What is a paired t-test?
A paired t-test, also known as a dependent t-test, is a parametric statistical test used to determine if there are any differences between two continuous variables, on the same scale, from related groups.
For example, comparing 100 m running times before and after a training period from the same individuals would require a paired t-test to analyse.
Be aware that paired t-test is a parametric assessment.
The assumptions of a paired t-test
There are a few assumptions that the data has to pass before performing a paired t-test in SPSS. These are:
- The dependent variables should be measured on a continuous scale (either interval or ratio).
- There should be two dependent variables present which are measured from the same subject.
- There are no outliers present in the variables.
- The dependent variables should be normally distributed. See how to test for normality in SPSS.
How to run a paired t-test in SPSS
It is always easier understanding how to do something when applying an example. So, I will do just that by using the aforementioned example for 100 m running times before and after training.
For the dataset, each row contains the data for a different individual and the two columns refer to the before and after times (in seconds).
“There is no significant difference between the 100 m running times before and after the training period.”
The alternative hypothesis would be:
“There is a significant difference between the 100 m running times before and after the training period.”
Running the test
Now, let’s perform a paired t-test in SPSS:
- First, go to:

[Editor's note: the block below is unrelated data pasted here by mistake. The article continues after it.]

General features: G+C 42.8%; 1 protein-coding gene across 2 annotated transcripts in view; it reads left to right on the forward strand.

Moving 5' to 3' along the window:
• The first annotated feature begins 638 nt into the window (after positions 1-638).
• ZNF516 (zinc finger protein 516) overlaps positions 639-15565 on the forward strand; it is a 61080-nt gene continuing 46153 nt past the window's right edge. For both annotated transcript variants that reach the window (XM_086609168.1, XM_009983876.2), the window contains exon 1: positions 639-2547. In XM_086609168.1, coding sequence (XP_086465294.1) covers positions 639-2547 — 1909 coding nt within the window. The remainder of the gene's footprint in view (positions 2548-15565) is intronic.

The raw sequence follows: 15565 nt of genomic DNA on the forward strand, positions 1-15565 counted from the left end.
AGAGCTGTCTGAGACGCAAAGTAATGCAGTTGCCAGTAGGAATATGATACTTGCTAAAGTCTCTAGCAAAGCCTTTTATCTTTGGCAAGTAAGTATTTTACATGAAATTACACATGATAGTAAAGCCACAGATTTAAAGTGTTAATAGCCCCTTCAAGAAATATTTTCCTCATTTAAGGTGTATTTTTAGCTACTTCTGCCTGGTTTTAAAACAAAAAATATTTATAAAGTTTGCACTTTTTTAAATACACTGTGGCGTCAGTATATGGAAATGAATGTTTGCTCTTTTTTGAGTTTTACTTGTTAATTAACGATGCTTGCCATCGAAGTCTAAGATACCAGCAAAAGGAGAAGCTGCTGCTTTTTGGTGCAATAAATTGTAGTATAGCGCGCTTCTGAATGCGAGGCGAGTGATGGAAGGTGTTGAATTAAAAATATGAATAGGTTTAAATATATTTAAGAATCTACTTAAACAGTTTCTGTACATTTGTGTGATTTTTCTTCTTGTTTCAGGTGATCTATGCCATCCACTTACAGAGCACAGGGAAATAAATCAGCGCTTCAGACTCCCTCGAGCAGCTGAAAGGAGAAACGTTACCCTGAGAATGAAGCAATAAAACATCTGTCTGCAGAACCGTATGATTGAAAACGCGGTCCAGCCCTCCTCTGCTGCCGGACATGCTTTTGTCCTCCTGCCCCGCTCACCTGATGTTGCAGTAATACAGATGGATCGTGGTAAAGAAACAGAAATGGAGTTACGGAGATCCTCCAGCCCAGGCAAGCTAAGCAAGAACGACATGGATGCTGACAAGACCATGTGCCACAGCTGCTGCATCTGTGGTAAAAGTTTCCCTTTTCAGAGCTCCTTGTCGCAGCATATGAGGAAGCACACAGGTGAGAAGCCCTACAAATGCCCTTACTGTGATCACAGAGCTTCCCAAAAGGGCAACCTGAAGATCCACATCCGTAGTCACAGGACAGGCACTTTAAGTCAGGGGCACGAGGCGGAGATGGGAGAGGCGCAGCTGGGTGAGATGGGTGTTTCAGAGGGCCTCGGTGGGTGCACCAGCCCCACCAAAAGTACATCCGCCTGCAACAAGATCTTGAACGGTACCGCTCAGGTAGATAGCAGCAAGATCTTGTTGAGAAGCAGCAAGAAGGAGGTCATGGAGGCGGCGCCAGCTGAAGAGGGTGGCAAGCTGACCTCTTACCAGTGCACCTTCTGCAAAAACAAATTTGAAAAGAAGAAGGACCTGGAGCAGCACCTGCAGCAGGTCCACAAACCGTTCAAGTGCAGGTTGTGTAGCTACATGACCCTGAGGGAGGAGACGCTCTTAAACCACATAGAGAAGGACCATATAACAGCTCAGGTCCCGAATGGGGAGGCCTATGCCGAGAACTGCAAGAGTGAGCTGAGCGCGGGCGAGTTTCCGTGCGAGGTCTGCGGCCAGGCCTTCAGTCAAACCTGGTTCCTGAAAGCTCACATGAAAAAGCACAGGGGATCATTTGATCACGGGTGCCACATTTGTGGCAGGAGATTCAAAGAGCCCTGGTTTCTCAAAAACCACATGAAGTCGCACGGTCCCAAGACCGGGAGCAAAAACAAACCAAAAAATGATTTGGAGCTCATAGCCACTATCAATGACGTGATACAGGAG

Analyze > Compare Means > Paired-Samples T-Test.
2. A new window will appear. Here you need to tell SPSS which data you want to include in the paired t-test. In our case, there are only the before and after columns. Add each variable to the
Paired Variables: input so that they are classed as pair 1. Your window should now look like this:
In the output window, SPSS will now give you three boxes (
Paired Samples Statistics,
Paired Samples Correlations and
Paired Samples Test). The first box presents descriptive information about each variable (such as the mean, number of samples and standard deviation). The second box contains correlation testing between the two variables, ignore this as it is not of interest to us. We only need to look at the last box to find the results of the t-test called
Paired Samples Test.
Mean– The average difference between the two variables.
Deviation– The standard deviation for the difference between the two variables.
Error Mean– The standard error for the difference between the two variables.
95% Confidence Interval of the Difference– The upper and lower range for the 95% confidence interval for the difference between the two variables.
t– The T statistic.
df– The degrees of freedom for the test. This is the number of values in the final calculation that may vary independently.
Sig. (2-tailed)– The significance value (P value) for the paired test when applied a 2-tailed analysis.
By looking at just the Paired Samples Test box, we get a significance value (P value) of 0.000. This is not a P value of zero, rather the result is smaller than what can be presented in the SPSS table.
In other words if we have set our significance level of P<0.05, which is often the case, then the test we performed is significant because 0.000 is obviously less than 0.05.
We would reject the null hypothesis considering P<0.05 and accept the alternative hypothesis. Thus, there is a significance difference between 100 m running times before and after training.
Reporting the results
To report the results of a paired t-test in a sentence it is often useful to provide the mean and standard deviation for each of the variables so the reader can understand which group is significantly higher or lower than the other. Also, quoting the t statistic and degrees of freedom (df) alongside the P value, at the end of the sentence is more informative.
The reporting of our example would read: